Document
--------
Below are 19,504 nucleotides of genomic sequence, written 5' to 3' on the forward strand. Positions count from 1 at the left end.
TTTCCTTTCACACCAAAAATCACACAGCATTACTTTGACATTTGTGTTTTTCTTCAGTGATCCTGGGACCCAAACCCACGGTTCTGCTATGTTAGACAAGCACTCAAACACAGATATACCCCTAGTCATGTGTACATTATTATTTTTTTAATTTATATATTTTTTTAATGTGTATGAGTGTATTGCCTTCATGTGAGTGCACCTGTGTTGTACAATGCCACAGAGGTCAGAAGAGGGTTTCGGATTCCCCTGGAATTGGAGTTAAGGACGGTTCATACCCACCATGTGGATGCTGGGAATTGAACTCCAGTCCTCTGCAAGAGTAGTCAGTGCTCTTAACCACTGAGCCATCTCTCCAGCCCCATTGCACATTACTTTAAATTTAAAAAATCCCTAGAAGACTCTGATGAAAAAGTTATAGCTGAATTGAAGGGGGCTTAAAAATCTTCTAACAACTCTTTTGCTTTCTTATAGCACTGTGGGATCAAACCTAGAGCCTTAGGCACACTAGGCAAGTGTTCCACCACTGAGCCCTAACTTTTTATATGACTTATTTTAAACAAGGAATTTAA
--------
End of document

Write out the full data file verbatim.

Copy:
Below are 19,504 nucleotides of genomic sequence, written 5' to 3' on the forward strand. Positions count from 1 at the left end.
TTTCCTTTCACACCAAAAATCACACAGCATTACTTTGACATTTGTGTTTTTCTTCAGTGATCCTGGGACCCAAACCCACGGTTCTGCTATGTTAGACAAGCACTCAAACACAGATATACCCCTAGTCATGTGTACATTATTATTTTTTTAATTTATATATTTTTTTAATGTGTATGAGTGTATTGCCTTCATGTGAGTGCACCTGTGTTGTACAATGCCACAGAGGTCAGAAGAGGGTTTCGGATTCCCCTGGAATTGGAGTTAAGGACGGTTCATACCCACCATGTGGATGCTGGGAATTGAACTCCAGTCCTCTGCAAGAGTAGTCAGTGCTCTTAACCACTGAGCCATCTCTCCAGCCCCATTGCACATTACTTTAAATTTAAAAAATCCCTAGAAGACTCTGATGAAAAAGTTATAGCTGAATTGAAGGGGGCTTAAAAATCTTCTAACAACTCTTTTGCTTTCTTATAGCACTGTGGGATCAAACCTAGAGCCTTAGGCACACTAGGCAAGTGTTCCACCACTGAGCCCTAACTTTTTATATGACTTATTTTAAACAAGGAATTTAA